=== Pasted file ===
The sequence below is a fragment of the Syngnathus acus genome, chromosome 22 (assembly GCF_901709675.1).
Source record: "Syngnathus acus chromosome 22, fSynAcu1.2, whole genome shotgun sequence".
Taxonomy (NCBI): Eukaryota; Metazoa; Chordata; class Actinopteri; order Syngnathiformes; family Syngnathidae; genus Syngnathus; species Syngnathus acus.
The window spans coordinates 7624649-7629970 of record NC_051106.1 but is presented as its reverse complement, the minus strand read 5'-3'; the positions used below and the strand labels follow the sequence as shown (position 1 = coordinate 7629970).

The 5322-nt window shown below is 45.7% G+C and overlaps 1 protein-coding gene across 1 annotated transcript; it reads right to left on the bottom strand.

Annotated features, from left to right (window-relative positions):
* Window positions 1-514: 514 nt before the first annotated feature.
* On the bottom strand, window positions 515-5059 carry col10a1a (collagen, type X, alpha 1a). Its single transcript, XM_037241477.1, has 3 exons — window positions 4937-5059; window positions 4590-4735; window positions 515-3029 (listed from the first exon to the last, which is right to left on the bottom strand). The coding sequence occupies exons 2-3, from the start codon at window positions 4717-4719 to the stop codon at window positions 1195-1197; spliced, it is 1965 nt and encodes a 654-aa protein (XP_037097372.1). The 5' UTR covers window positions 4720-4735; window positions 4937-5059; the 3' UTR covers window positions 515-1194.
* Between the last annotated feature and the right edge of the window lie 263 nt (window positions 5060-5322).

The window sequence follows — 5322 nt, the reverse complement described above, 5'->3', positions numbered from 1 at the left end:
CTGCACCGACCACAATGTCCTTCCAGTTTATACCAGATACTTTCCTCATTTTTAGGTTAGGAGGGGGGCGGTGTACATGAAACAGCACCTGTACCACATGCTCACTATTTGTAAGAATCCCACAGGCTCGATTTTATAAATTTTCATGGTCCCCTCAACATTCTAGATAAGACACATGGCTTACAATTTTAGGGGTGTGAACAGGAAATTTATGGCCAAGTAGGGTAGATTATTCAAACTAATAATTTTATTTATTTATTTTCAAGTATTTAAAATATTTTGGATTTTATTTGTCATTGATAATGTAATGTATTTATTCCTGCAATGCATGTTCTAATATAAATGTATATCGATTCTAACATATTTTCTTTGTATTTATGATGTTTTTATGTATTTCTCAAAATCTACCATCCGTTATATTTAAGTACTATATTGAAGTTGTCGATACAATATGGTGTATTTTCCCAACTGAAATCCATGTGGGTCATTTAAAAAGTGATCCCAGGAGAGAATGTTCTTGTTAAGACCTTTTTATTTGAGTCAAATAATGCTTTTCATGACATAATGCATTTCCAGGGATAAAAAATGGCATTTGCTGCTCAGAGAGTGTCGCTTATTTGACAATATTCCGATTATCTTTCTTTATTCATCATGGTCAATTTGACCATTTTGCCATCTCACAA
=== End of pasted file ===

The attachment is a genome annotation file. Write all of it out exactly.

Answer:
The sequence below is a fragment of the Syngnathus acus genome, chromosome 22 (assembly GCF_901709675.1).
Source record: "Syngnathus acus chromosome 22, fSynAcu1.2, whole genome shotgun sequence".
Taxonomy (NCBI): Eukaryota; Metazoa; Chordata; class Actinopteri; order Syngnathiformes; family Syngnathidae; genus Syngnathus; species Syngnathus acus.
The window spans coordinates 7624649-7629970 of record NC_051106.1 but is presented as its reverse complement, the minus strand read 5'-3'; the positions used below and the strand labels follow the sequence as shown (position 1 = coordinate 7629970).

The 5322-nt window shown below is 45.7% G+C and overlaps 1 protein-coding gene across 1 annotated transcript; it reads right to left on the bottom strand.

Annotated features, from left to right (window-relative positions):
* Window positions 1-514: 514 nt before the first annotated feature.
* On the bottom strand, window positions 515-5059 carry col10a1a (collagen, type X, alpha 1a). Its single transcript, XM_037241477.1, has 3 exons — window positions 4937-5059; window positions 4590-4735; window positions 515-3029 (listed from the first exon to the last, which is right to left on the bottom strand). The coding sequence occupies exons 2-3, from the start codon at window positions 4717-4719 to the stop codon at window positions 1195-1197; spliced, it is 1965 nt and encodes a 654-aa protein (XP_037097372.1). The 5' UTR covers window positions 4720-4735; window positions 4937-5059; the 3' UTR covers window positions 515-1194.
* Between the last annotated feature and the right edge of the window lie 263 nt (window positions 5060-5322).

The window sequence follows — 5322 nt, the reverse complement described above, 5'->3', positions numbered from 1 at the left end:
CTGCACCGACCACAATGTCCTTCCAGTTTATACCAGATACTTTCCTCATTTTTAGGTTAGGAGGGGGGCGGTGTACATGAAACAGCACCTGTACCACATGCTCACTATTTGTAAGAATCCCACAGGCTCGATTTTATAAATTTTCATGGTCCCCTCAACATTCTAGATAAGACACATGGCTTACAATTTTAGGGGTGTGAACAGGAAATTTATGGCCAAGTAGGGTAGATTATTCAAACTAATAATTTTATTTATTTATTTTCAAGTATTTAAAATATTTTGGATTTTATTTGTCATTGATAATGTAATGTATTTATTCCTGCAATGCATGTTCTAATATAAATGTATATCGATTCTAACATATTTTCTTTGTATTTATGATGTTTTTATGTATTTCTCAAAATCTACCATCCGTTATATTTAAGTACTATATTGAAGTTGTCGATACAATATGGTGTATTTTCCCAACTGAAATCCATGTGGGTCATTTAAAAAGTGATCCCAGGAGAGAATGTTCTTGTTAAGACCTTTTTATTTGAGTCAAATAATGCTTTTCATGACATAATGCATTTCCAGGGATAAAAAATGGCATTTGCTGCTCAGAGAGTGTCGCTTATTTGACAATATTCCGATTATCTTTCTTTATTCATCATGGTCAATTTGACCATTTTGCCATCTCACAA